Gamechanger and iScore track strike % so you can get a lot of data from these apps. At the rec league level I have seen that the teams that can get most of their pitchers throwing above 50% are doing pretty well. The best pitchers in rec ball are two types:
high velocity (so long as they can throw at least 50% strikes)
good command and possibly change of speed (to be used only against the better batters) - but this requires at least 60% strike percentage, and preferably 65%.
Once you get into travel ball, you generally won’t even get to pitch if your strike % is below 50%, from what I’ve seen. Command - the ability to throw pitches to certain location (low/outside corner, high/inside corner, etc.) becomes a very important tool to make life difficult for batters. Those players who have the ability to throw a strike at will (above 65%) can now focus more on locating pitches precisely and that will result in more balls.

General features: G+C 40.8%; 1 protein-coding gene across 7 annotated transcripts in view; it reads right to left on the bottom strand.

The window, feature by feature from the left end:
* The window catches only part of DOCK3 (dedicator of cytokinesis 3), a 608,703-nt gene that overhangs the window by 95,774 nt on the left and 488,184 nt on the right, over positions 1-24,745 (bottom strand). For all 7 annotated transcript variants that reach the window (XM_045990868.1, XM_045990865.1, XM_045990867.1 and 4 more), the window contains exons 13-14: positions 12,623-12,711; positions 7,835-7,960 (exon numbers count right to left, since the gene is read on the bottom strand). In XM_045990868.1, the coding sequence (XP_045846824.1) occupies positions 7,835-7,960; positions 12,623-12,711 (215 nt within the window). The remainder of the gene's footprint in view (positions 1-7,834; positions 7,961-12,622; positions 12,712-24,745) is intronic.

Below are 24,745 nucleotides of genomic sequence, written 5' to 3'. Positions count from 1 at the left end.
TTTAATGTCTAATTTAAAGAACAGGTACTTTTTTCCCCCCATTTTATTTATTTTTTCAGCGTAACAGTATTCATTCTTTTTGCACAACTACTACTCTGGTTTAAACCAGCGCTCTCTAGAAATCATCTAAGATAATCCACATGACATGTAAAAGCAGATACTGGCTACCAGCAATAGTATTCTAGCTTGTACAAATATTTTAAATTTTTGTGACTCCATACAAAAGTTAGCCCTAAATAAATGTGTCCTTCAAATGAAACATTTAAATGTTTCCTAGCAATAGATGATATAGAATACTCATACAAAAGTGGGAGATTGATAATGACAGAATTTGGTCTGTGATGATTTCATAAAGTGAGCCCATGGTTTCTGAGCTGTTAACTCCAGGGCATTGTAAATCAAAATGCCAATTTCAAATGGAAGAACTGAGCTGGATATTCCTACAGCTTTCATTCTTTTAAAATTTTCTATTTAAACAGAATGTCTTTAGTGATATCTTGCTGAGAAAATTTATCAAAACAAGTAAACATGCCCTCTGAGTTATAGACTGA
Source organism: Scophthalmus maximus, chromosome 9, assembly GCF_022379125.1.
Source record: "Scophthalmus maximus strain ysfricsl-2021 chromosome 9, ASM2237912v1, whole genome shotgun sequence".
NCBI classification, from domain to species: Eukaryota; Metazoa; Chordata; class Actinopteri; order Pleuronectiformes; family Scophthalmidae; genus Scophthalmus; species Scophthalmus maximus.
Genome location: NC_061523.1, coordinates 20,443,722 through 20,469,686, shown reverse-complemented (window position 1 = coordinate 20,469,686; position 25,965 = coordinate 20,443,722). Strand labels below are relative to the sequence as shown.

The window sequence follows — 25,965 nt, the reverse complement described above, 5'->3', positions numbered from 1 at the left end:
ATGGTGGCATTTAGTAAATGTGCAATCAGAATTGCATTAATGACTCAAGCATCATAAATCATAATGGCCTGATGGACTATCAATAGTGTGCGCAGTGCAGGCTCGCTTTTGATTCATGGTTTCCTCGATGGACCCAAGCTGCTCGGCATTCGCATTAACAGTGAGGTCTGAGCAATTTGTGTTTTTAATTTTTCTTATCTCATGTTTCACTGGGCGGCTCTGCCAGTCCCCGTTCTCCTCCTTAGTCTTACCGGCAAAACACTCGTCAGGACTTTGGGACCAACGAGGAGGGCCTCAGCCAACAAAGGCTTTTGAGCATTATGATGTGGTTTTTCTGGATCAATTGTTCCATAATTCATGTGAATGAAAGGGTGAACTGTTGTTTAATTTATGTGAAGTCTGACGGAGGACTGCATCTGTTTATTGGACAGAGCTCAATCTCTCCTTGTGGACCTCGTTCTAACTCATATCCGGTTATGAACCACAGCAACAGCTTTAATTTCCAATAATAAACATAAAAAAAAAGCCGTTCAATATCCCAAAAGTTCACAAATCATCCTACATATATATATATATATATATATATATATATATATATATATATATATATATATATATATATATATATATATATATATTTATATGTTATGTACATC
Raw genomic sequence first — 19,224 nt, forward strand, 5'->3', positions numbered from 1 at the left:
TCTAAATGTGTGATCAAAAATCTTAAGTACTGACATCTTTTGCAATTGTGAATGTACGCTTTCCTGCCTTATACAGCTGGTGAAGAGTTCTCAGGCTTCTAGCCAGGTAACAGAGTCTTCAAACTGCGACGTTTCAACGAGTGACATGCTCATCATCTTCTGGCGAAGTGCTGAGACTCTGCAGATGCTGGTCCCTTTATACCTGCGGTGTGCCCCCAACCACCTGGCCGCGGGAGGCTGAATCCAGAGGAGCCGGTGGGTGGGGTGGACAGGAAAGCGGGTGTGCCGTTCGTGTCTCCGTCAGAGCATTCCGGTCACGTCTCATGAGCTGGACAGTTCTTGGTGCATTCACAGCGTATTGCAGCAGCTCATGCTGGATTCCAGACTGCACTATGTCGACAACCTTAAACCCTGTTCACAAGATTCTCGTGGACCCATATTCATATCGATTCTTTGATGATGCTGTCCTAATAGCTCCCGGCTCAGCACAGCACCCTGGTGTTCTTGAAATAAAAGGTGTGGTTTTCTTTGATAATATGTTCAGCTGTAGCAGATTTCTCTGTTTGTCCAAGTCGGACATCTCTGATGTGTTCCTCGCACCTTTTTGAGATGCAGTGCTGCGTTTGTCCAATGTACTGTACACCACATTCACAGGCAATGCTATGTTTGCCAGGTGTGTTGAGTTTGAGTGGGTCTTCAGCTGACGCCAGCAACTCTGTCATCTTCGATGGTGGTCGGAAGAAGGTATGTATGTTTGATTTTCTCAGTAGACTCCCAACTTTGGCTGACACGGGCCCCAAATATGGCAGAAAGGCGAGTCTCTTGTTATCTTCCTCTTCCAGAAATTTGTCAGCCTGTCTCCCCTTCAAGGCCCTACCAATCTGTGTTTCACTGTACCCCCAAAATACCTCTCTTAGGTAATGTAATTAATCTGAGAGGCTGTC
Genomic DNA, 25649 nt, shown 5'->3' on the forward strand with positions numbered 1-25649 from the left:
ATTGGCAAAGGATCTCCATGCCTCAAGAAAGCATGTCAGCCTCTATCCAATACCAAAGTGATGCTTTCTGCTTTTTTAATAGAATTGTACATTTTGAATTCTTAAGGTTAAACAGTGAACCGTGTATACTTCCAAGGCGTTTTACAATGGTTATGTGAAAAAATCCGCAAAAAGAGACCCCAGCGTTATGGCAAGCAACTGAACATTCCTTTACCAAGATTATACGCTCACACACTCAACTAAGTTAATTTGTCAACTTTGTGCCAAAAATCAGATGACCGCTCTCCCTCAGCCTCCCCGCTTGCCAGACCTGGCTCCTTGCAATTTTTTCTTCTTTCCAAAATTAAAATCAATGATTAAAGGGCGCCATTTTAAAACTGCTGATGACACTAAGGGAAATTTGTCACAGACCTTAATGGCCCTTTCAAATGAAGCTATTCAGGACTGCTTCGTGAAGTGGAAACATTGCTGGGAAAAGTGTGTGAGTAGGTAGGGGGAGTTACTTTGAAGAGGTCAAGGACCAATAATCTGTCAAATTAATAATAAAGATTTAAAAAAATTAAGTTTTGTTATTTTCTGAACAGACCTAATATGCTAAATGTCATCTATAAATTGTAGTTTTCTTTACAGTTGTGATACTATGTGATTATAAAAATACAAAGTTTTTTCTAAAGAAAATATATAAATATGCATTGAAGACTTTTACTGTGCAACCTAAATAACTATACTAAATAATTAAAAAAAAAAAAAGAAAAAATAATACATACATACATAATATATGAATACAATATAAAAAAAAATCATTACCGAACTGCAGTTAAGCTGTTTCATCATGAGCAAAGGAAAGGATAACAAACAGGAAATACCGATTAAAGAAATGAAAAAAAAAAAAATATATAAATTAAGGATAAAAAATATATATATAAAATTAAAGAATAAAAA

If you have an 80% strike %, it likely means you’re not aiming for the corners of the plate, which you should be doing any time you have a favorable count against a good batter.
Generally a good game plan is to just throw strikes down the middle against lesser hitters but if you know a hitter can easily get quality contact off of fastballs down the middle, you’re better off going for corners and changing speed to keep them off balance, which increases the chance they’ll get a low quality hit like a popup or weak grounder. Throwing these kinds of pitches will cause your strike % to go down.
I had a kid on my team last year with a 75% strike % who kept throwing pitches right down the middle and the opposing hitters kept hitting him, for a collective batting average of over .400. This was rec ball so that is a ridiculously high batting average against. Towards the end of the season I finally got him to start hitting corners of the strike zone. His strike % went down a little but the opposing batting average went down a lot.